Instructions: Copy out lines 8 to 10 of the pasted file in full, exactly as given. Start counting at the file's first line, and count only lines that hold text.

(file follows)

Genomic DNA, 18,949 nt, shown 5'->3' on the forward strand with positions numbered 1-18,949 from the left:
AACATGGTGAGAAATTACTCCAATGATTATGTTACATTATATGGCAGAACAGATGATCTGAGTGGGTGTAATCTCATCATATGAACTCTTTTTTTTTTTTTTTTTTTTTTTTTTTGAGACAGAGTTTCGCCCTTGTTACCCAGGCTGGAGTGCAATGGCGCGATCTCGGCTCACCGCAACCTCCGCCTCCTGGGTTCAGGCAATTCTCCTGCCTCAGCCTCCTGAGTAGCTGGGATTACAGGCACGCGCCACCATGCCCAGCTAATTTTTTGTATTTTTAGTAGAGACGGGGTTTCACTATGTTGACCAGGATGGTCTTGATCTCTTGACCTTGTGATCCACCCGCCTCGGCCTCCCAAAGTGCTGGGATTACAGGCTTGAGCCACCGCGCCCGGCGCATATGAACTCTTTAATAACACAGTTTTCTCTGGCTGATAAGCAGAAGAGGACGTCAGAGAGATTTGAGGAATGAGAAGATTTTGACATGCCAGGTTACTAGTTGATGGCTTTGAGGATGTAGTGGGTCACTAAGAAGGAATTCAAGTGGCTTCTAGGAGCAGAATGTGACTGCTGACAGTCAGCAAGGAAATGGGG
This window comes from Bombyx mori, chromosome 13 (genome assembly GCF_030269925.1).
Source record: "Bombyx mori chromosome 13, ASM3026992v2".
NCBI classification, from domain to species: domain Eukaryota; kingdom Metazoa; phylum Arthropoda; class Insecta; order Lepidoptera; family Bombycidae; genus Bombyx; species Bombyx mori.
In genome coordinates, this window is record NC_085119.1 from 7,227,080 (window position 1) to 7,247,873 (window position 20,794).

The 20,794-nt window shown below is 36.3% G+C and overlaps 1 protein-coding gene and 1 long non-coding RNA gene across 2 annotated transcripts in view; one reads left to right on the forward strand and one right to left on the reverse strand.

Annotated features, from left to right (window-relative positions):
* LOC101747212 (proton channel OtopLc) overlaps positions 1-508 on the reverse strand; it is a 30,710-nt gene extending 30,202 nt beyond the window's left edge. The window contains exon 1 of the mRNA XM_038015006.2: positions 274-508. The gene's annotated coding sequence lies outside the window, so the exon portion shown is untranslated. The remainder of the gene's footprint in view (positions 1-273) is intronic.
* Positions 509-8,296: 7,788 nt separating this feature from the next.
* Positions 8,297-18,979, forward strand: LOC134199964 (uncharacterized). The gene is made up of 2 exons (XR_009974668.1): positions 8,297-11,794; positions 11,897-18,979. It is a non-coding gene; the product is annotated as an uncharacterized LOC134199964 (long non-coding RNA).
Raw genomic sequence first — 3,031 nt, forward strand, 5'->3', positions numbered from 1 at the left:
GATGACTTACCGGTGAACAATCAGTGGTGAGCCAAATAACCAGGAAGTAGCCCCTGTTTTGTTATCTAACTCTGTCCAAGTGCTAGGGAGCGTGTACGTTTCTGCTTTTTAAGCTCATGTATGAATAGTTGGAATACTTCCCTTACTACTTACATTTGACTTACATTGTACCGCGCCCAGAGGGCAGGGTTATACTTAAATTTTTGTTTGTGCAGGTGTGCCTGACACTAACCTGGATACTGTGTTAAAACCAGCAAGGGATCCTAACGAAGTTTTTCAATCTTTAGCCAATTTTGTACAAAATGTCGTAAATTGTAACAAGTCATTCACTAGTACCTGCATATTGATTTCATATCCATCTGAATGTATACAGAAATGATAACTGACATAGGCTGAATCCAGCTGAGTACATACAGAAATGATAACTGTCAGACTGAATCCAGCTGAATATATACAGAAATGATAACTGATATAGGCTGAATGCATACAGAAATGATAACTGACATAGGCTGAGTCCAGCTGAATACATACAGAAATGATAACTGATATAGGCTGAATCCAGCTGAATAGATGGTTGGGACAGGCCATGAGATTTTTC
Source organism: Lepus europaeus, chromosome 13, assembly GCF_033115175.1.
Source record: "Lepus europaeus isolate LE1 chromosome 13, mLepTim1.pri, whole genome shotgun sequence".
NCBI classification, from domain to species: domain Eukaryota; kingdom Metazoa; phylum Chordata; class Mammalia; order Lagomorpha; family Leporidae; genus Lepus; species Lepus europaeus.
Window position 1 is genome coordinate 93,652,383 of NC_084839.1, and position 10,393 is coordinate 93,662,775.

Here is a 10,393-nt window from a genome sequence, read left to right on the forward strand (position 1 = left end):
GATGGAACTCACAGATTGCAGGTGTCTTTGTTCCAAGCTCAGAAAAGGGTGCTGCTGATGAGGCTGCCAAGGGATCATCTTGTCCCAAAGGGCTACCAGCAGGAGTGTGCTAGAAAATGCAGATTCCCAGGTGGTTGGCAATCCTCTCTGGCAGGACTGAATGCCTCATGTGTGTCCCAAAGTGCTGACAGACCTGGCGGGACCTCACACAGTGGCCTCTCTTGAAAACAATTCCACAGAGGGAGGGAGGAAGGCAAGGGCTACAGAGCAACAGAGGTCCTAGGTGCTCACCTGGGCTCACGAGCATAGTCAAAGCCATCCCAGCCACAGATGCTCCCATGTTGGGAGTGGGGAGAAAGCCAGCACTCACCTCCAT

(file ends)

Annotated features, from left to right (window-relative positions):
* LOC101747212 (proton channel OtopLc) overlaps positions 1-508 on the reverse strand; it is a 30,710-nt gene extending 30,202 nt beyond the window's left edge. The window contains exon 1 of the mRNA XM_038015006.2: positions 274-508. The gene's annotated coding sequence lies outside the window, so the exon portion shown is untranslated. The remainder of the gene's footprint in view (positions 1-273) is intronic.
* Positions 509-8,296: 7,788 nt separating this feature from the next.